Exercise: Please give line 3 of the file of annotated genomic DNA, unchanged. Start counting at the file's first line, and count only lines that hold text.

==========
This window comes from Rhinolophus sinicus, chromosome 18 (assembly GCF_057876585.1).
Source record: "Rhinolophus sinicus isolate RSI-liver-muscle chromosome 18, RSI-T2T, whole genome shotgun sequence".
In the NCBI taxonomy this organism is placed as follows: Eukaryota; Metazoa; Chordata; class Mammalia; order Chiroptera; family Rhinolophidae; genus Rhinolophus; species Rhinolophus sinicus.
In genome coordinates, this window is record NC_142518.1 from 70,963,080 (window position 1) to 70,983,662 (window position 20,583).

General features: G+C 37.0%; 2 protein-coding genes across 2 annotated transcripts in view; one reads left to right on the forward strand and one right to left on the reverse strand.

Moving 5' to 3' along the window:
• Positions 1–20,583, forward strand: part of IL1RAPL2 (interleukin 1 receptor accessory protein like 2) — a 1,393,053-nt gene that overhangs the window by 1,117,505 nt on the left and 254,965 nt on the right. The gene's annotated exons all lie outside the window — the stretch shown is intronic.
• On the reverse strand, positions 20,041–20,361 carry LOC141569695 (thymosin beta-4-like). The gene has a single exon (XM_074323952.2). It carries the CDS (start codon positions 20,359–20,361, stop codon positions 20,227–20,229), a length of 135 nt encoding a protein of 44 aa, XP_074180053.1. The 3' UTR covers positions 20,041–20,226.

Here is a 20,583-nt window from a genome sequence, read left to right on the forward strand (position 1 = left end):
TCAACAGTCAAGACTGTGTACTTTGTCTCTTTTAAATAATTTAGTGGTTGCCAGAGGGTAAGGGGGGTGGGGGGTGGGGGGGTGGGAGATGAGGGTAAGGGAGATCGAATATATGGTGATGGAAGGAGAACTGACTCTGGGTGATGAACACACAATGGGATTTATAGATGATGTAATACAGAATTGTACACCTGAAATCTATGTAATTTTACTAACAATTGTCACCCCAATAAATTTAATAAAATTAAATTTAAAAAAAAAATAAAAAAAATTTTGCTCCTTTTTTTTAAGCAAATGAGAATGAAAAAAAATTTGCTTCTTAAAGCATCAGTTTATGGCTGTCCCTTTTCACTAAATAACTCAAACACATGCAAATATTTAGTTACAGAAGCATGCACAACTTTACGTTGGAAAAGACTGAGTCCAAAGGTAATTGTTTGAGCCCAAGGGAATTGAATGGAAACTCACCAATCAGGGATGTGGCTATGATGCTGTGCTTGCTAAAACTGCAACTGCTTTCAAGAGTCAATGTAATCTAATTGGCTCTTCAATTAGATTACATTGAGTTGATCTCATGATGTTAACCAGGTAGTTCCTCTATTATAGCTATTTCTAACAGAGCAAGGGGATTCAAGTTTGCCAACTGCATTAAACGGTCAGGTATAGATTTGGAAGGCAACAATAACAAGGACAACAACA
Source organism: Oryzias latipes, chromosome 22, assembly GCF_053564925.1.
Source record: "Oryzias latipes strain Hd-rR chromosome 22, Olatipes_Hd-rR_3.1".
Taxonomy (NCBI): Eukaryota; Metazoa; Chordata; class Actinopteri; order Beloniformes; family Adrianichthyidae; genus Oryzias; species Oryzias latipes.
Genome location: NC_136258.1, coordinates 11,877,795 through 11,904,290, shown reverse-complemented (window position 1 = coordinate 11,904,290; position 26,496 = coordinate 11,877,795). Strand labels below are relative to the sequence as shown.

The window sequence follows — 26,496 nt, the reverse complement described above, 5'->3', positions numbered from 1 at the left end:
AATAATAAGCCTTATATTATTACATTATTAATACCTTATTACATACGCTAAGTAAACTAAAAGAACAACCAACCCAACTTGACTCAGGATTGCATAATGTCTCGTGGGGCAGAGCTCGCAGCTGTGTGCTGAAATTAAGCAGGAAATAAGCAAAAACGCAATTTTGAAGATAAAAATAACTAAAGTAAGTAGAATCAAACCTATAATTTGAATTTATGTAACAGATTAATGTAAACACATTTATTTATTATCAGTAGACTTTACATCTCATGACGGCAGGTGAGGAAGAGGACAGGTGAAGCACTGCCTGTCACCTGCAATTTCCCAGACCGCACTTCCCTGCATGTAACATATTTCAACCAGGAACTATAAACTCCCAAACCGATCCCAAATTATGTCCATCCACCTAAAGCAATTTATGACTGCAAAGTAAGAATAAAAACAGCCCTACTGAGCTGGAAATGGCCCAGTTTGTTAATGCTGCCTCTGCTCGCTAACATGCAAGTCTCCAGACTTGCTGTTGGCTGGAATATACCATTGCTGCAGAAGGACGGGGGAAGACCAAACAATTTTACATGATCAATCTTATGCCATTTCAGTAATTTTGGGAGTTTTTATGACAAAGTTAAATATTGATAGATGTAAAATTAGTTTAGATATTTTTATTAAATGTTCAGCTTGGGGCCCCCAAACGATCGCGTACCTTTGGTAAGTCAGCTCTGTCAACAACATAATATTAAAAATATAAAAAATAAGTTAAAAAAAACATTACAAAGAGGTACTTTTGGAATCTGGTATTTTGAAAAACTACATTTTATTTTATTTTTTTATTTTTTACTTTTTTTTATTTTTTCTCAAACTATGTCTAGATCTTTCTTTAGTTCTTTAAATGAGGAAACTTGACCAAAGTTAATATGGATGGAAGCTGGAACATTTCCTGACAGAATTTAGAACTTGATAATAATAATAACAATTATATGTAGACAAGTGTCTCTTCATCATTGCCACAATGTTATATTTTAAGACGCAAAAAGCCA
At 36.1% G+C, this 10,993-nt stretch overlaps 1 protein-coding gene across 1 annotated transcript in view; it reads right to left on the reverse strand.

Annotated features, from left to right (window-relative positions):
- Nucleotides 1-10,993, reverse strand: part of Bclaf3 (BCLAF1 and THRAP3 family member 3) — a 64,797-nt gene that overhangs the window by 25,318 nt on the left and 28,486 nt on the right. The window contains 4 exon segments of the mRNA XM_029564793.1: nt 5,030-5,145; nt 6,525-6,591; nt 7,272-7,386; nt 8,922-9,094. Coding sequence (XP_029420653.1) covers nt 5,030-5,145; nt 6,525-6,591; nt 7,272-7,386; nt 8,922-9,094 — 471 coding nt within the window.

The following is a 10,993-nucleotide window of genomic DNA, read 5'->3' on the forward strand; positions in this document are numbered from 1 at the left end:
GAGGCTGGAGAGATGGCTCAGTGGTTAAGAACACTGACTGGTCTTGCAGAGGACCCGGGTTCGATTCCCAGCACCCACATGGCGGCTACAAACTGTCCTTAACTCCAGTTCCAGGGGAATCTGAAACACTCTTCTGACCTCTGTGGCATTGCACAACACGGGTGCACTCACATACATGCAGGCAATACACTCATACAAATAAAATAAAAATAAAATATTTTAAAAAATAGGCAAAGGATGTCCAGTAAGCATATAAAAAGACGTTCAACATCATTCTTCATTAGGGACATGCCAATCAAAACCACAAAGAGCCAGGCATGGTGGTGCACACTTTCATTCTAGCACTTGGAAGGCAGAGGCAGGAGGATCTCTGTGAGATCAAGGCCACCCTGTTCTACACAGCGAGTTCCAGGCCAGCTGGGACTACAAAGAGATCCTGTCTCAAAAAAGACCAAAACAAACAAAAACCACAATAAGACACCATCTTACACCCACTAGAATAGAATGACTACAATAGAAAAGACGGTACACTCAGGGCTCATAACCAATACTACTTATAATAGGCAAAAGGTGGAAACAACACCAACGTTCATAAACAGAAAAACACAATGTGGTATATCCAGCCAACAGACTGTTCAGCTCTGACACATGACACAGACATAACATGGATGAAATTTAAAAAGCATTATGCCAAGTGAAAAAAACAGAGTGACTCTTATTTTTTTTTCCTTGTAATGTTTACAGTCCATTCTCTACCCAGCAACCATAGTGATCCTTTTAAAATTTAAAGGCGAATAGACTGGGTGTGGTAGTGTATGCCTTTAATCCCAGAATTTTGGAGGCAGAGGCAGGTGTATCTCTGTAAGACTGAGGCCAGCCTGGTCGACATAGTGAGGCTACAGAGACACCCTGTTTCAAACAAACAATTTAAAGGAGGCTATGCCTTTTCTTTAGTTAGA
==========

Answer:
In the NCBI taxonomy this organism is placed as follows: Eukaryota; Metazoa; Chordata; class Mammalia; order Chiroptera; family Rhinolophidae; genus Rhinolophus; species Rhinolophus sinicus.